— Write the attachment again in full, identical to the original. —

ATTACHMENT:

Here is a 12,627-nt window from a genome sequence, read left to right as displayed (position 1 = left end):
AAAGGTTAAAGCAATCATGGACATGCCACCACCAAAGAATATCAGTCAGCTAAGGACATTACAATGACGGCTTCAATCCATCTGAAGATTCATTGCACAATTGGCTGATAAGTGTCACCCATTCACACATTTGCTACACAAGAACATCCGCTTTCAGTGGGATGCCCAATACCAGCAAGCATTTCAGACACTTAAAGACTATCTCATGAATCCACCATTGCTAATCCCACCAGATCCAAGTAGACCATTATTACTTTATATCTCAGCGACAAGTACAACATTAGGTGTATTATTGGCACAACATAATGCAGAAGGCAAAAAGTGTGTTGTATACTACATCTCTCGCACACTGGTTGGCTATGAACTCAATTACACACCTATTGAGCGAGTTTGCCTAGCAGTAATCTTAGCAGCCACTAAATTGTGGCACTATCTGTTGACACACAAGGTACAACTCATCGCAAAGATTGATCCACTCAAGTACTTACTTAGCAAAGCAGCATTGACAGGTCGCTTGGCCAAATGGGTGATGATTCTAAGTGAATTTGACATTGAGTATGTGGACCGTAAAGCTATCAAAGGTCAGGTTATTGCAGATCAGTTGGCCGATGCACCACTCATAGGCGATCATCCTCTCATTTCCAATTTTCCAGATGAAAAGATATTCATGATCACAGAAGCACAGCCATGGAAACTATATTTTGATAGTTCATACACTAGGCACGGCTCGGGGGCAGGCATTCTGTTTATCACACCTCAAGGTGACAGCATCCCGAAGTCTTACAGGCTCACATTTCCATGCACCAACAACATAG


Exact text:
Here is a 12,627-nt window from a genome sequence, read left to right as displayed (position 1 = left end):
AAAGGTTAAAGCAATCATGGACATGCCACCACCAAAGAATATCAGTCAGCTAAGGACATTACAATGACGGCTTCAATCCATCTGAAGATTCATTGCACAATTGGCTGATAAGTGTCACCCATTCACACATTTGCTACACAAGAACATCCGCTTTCAGTGGGATGCCCAATACCAGCAAGCATTTCAGACACTTAAAGACTATCTCATGAATCCACCATTGCTAATCCCACCAGATCCAAGTAGACCATTATTACTTTATATCTCAGCGACAAGTACAACATTAGGTGTATTATTGGCACAACATAATGCAGAAGGCAAAAAGTGTGTTGTATACTACATCTCTCGCACACTGGTTGGCTATGAACTCAATTACACACCTATTGAGCGAGTTTGCCTAGCAGTAATCTTAGCAGCCACTAAATTGTGGCACTATCTGTTGACACACAAGGTACAACTCATCGCAAAGATTGATCCACTCAAGTACTTACTTAGCAAAGCAGCATTGACAGGTCGCTTGGCCAAATGGGTGATGATTCTAAGTGAATTTGACATTGAGTATGTGGACCGTAAAGCTATCAAAGGTCAGGTTATTGCAGATCAGTTGGCCGATGCACCACTCATAGGCGATCATCCTCTCATTTCCAATTTTCCAGATGAAAAGATATTCATGATCACAGAAGCACAGCCATGGAAACTATATTTTGATAGTTCATACACTAGGCACGGCTCGGGGGCAGGCATTCTGTTTATCACACCTCAAGGTGACAGCATCCCGAAGTCTTACAGGCTCACATTTCCATGCACCAACAACATAG